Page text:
Shabbat shalom and gut yontiff. As we celebrate our 2nd Shavuot in our new home, I want to ask us all to take a moment to look around. We are so blessed. We have now completed one full cycle of Jewish holy days and sacred seasons, one full year of the cycle of the Five Books of Moses, one full year of ups and downs, controversies and moments of serenity, one full year of mitzvot and of mistakes. One full year of life. There are so many people who worked so hard to make this new home possible, and we have only just begun to discover the ways we can continue to grow as a community in this amazing space. Shavuot is a festival of offering our first fruits, the first fruits of our labor, to God. We, as a community, now can offer one year’s worth of Jewish living to the Eternal One as an expression of our thanks and our desire to bring greater meaning and unity into our lives and into the world.
Over the last 24 hours we have engaged three different texts in our observance of Shavuot. Last night we studied the Book of Ruth, which is traditionally chanted at Shavuot, and this morning we read the story of the giving of the 10 Commandments at Mt. Sinai in the Book of Exodus. Then, Rabbi Yitzhak chanted the assigned reading from the books of the prophets, which happened to be from the first chapter of the Book of Ezekiel.
Ruth, the 10 Commandments, and Ezekiel. Something I noticed about these three readings is where they take place. The Torah reading featuring the dramatic revelation at Mt. Sinai takes place not in the land of Israel, but in the Sinai desert, in the wilderness, in an in-between place that was neither Egypt nor the Promised Land. Ezekiel takes place in ancient Babylon, and tells the story of the visions and activities of a prophet who was sent into exile in Babylon along with the entire leadership of the ancient Israelite community some 2, 600 years ago. That leaves the Book of Ruth. Ruth takes place partly in the land of Moab, just to the east of the Land of Israel, and partly in the territory of Judah, which was part of ancient Israel. It is the Book of Ruth that brings us geographically closest to Jerusalem, as Ruth ends up making her new life as a Jew by choice in Bethlehem, which is only a few kilometers away from Jerusalem. Although the Book of Ruth never specifically mentions Jerusalem, because the city had not yet become the Israelites’ capital, the last words of the book point to Jerusalem. As many of you may know, the Book of Ruth ends with a genealogy that shows Ruth to be the ancestor of King David, and David’s name is the final word of the book. The Book literally points towards a Jerusalem that has not yet been realized, a Jerusalem of the future.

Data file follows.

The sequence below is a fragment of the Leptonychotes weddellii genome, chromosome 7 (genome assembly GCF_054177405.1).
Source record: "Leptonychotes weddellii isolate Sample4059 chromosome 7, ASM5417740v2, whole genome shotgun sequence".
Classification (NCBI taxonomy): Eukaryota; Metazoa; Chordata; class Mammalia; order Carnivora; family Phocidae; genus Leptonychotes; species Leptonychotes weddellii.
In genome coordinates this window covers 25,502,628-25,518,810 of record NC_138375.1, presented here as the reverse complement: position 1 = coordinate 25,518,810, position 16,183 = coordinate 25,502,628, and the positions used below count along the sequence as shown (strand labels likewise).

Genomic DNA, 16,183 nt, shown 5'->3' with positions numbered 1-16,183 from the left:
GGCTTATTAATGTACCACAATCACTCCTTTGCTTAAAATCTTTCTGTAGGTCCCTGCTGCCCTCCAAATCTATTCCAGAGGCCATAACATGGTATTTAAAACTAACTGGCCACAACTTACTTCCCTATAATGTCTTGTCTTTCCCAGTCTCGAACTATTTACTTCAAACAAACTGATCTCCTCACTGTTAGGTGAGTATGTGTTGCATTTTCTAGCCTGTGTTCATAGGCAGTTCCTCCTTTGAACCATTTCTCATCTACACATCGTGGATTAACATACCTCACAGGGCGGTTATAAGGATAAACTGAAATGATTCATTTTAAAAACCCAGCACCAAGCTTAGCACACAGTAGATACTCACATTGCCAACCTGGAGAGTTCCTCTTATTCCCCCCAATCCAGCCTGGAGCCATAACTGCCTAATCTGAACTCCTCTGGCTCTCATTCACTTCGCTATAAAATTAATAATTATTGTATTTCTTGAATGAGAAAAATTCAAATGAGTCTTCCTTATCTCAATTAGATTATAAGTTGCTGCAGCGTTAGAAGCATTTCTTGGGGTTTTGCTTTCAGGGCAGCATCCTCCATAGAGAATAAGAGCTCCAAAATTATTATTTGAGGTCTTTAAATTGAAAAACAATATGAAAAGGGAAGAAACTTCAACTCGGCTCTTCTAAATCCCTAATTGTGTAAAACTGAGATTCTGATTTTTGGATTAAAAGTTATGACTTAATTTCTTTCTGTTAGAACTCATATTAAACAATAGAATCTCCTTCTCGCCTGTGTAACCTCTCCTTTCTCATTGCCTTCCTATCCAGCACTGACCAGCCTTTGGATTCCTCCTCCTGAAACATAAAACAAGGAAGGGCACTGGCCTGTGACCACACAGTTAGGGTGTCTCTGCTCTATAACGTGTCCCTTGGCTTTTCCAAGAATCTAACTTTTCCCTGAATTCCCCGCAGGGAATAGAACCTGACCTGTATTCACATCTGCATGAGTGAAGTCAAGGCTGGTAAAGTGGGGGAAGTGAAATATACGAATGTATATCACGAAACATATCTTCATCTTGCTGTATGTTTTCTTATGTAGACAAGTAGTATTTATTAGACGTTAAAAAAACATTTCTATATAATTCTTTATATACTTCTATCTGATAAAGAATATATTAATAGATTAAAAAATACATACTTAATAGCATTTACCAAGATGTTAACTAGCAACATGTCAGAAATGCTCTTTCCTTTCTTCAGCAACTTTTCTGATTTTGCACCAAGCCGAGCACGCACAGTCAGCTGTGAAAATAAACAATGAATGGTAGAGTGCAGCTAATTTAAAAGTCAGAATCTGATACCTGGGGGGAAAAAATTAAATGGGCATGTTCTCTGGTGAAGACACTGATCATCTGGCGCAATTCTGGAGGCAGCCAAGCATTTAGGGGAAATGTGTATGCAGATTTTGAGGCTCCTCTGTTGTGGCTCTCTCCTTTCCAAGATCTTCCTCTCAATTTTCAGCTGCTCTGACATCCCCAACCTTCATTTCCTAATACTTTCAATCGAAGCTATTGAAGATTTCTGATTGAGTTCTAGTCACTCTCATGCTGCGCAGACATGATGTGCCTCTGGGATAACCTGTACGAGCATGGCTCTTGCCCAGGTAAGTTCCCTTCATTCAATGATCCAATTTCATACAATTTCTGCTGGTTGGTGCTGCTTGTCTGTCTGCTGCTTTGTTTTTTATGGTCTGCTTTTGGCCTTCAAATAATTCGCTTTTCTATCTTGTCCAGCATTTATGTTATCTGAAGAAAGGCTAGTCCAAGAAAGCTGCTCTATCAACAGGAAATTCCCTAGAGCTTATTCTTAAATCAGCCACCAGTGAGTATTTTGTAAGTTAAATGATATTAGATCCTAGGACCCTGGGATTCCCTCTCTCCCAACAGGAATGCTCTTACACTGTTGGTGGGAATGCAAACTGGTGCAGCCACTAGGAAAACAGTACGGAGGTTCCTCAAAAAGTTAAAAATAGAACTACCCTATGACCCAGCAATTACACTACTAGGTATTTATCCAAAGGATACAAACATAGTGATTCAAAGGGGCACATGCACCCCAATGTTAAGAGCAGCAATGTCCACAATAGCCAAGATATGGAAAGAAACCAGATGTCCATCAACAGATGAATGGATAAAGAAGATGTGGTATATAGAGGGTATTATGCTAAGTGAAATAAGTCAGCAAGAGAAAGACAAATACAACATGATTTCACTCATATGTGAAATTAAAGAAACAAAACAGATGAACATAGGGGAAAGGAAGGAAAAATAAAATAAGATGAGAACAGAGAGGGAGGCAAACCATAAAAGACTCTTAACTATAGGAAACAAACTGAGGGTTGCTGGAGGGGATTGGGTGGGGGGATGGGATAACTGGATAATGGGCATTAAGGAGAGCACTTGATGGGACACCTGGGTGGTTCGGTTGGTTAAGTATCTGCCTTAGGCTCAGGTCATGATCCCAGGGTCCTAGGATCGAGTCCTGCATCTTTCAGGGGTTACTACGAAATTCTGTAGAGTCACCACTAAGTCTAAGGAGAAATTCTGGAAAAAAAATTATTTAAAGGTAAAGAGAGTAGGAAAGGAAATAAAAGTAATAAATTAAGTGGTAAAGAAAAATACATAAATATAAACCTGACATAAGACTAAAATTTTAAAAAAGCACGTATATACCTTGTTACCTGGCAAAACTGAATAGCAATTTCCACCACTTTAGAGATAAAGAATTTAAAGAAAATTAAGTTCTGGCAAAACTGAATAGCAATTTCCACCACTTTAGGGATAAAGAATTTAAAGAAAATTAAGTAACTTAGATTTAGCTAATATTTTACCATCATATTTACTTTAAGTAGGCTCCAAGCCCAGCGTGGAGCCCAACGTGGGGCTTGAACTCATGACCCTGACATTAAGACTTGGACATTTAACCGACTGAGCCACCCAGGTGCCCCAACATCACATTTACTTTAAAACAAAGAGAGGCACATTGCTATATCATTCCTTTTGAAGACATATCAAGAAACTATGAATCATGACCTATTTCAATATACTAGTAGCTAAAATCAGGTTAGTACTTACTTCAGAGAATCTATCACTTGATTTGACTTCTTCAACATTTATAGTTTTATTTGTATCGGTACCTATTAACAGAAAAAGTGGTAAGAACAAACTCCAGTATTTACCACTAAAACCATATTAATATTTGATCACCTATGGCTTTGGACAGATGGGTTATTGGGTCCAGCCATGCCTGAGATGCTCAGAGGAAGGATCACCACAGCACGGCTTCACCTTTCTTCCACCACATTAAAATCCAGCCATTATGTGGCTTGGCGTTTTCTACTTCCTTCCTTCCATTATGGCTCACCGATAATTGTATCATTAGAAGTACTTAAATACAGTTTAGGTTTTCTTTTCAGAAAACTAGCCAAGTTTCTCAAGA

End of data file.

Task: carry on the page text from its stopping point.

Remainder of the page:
It is that idea – a Jerusalem that has not yet been realized, a Jerusalem of the future – that caught my attention these last days.
The city’s name, Yeru-shalayim, roughly means “they will see peace” or “the inheritance – yerushah – will be peace.” Yet for the last 2500 years, Jerusalem has known so much war and far too little peace. As we all know, Jews, Christians and Muslims all consider Jerusalem to be sacred, and the mythic encounters with the Divine that are so central to all three of the Abrahamic religions intimately involve Jerusalem and the Temple mount itself. Just to illustrate this with one small example: in Arabic Jerusalem is called al-Quds, meaning “the holy.” This is from the same Semitic language root that forms the word kadosh in Hebrew. It’s as if our people had named the city ha-kadosh. And in fact, we have, as one of the city’s Jewish nicknames is Ir ha-kodesh, “the holy city.”
Note: Translated from the Hebrew. All names have been changed.
Officer 1: Let the record note that we’re beginning this interview at 05:44 local time and we are recording this conversation. We have a few questions for you, Rabbi Schechter. Where were you between 19:00 and 20:00 on the evening of June 5, 2018?
Rabbi: At the Beach Plaza Hotel near Haifa.
Officer 1: And what were you doing there?
Rabbi: Officiating a wedding between two Jews.
Officer 1: Who said you could do that?
Rabbi: Well, I’ve been doing it for 35 years.
Officer 2: Answer the question!
Officer 1: No, it’s okay, Rafi. He’s cooperating. Rabbi, can I get you anything? Cigarette? Coffee? Bamba?
Rabbi: No thank you.
Officer 1: Are you sure? There’s nothing like Bamba–
Officer 2: Stop coddling him, Shmulik. Rabbi, why did you do it!? Tell us now or it won’t go easy for you!!
Rabbi: The wedding?
Here’s my recent satire piece published in The Forward. It speaks for itself…
As a liberal rabbi, I am so sick of being ridiculed and insulted by people on the religious right. I get so full of anger that I see red, and all I want to do is fight back. And then I remember traditional Jewish wisdom on giving in to anger.
Here’s Rabbi Jonathan Sacks summarizing several classical rabbinic sources on the dangers of letting anger be one’s master:
“The life of those who can’t control their anger is not a life,” [the sages] said (Pesahim 113b). Resh Lakish said, “When a person becomes angry, if he is a sage his wisdom departs from him; if he is a prophet his prophecy departs from him” (Pesahim 66b). Maimonides said that when someone becomes angry it is as if he has become an idolater (Hilkhot Deot 2: 3). (For the entire piece, visit here.)
The general understanding of these texts, as I’ve been taught them, is not that we should try to suppress or banish the experience of feeling anger; rather, that we should beware of letting it be our guide. We will rarely make good decisions while in an angry frame of mind.